As reported earlier, there has been a tragic and sudden turn of events as a SpaceX Falcon 9 exploded while being tested for launch on coming Saturday. The humongous explosion, not only shook the entire neighborhood, but also resulted in loss of both the rocket booster and the satellites it was meant to launch. The good news is that the whole big blast thing did not cause injury to any staff personnel.

But, this unfortunate turn of events adversely affects Facebook-run Internet.org —  an affordable Internet services program for less developed countries. The $200 million satellite destroyed in the explosion was AMOS-6, a communications satellite that would have been used to provide internet connectivity to about 14 African countries.

And well, this loss has ‘deeply disappointed’ Facebook CEO Mark Zuckerberg, who is currently on a trip of multiple cities in Africa. You can easily imagine his frustration with legendary innovator and SpaceX founder Elon Musk, whose rocket launcher blast destroyed the satellite — a part of his ambitious plan to connect everyone in the world.

Musk, however, has tweeted some initial analysis of the blast and said that it originated somewhere in the upper stage oxygen tank. We are still short on details and the exact cause of the explosion, but the problem could have arisen during propellant fill operation.

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The insurance companies, as one expects, will pay out the full amount for today’s blast but it delays the progress that the social networking giant had made till date. This kind of project is quite comprehensive and one cannot rebuild a communication satellite overnight. This will definitely lead to a delay in Internet.org rollout.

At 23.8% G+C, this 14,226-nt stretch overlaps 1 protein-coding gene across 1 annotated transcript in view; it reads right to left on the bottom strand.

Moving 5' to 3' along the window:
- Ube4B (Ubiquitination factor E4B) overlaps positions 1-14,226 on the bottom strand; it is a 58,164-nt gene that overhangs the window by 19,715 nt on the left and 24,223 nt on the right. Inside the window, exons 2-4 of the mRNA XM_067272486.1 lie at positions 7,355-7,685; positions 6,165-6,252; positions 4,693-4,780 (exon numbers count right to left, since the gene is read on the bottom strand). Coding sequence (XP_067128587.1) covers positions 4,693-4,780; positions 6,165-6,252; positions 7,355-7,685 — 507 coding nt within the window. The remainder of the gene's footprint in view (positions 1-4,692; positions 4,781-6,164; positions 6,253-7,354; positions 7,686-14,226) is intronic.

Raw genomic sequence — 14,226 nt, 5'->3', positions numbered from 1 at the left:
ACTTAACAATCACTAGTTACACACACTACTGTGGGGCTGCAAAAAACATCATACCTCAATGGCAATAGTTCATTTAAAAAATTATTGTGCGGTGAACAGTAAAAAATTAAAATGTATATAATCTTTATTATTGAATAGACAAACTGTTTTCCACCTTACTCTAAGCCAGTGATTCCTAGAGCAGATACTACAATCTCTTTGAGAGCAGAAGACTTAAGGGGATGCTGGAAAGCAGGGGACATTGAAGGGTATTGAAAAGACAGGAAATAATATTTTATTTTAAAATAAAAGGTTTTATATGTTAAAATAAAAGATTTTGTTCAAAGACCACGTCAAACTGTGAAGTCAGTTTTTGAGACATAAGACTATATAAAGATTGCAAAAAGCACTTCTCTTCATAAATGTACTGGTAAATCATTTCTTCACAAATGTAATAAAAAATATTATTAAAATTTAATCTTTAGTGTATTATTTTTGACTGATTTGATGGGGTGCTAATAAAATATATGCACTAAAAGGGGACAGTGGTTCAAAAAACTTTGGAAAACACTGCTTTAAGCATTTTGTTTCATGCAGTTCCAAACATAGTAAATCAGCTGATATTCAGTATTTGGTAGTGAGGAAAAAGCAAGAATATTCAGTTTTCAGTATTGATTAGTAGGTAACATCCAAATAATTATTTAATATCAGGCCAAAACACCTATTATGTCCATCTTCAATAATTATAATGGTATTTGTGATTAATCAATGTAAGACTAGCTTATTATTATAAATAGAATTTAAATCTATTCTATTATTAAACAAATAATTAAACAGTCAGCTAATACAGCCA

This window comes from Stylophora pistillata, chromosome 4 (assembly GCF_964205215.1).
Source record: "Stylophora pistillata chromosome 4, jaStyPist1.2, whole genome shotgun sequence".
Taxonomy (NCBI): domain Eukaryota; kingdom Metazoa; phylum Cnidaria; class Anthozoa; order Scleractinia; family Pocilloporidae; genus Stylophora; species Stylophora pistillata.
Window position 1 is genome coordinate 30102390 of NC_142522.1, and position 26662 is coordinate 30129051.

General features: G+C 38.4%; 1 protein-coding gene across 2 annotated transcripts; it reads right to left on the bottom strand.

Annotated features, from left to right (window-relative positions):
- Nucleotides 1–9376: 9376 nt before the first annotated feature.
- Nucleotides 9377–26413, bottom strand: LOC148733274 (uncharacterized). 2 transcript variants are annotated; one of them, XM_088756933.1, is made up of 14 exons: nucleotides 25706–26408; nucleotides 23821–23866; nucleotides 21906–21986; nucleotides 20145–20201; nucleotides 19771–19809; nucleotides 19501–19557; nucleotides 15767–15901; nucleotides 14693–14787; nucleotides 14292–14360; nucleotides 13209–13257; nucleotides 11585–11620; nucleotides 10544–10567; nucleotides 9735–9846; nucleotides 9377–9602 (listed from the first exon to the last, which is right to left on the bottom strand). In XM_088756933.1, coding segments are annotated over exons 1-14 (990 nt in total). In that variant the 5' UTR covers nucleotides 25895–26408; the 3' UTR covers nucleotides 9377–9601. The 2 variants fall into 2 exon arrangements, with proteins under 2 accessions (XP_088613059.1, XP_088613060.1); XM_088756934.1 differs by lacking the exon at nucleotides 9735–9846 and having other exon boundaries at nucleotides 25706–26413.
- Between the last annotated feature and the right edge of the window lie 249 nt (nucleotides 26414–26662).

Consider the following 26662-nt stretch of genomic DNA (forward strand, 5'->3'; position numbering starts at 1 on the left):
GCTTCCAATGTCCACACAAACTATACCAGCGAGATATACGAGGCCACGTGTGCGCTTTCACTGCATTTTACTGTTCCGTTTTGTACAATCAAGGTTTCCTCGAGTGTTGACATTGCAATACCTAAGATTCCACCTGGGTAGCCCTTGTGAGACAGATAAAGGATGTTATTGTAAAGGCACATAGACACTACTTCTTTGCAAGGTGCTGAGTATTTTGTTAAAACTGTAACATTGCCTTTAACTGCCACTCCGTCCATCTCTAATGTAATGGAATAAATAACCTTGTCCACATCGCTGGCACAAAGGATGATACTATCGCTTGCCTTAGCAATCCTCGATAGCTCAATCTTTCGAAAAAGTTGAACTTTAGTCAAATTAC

Zuckerberg shared the above message on his personal Facebook account, taking a jab at fellow entrepreneur Elon Musk. He doesn’t fail to mention that the loss of his satellite was due to SpaceX’s pre-launch testing failure — which is true.

But, ultimately he also mentions that Facebook is working a diversified set of technologies that are competent of delivering internet to remote areas of the world. This includes the giant solar-powered drones Aquila, which also took its first successful flight recently. And Zuckerberg could also go ahead and ask his engineers to speedily setup the terrestrial antenna project for immediate connectivity.

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Though two of the biggest tech giant have tasted failure at the hands of a blast, but Zuckerberg is still adamant about his ambition of connecting more people to the internet(and ultimately, Facebook). And Elon Musk, as we all know, wouldn’t give up without realizing his dream of reaching(or settling) on Mars.

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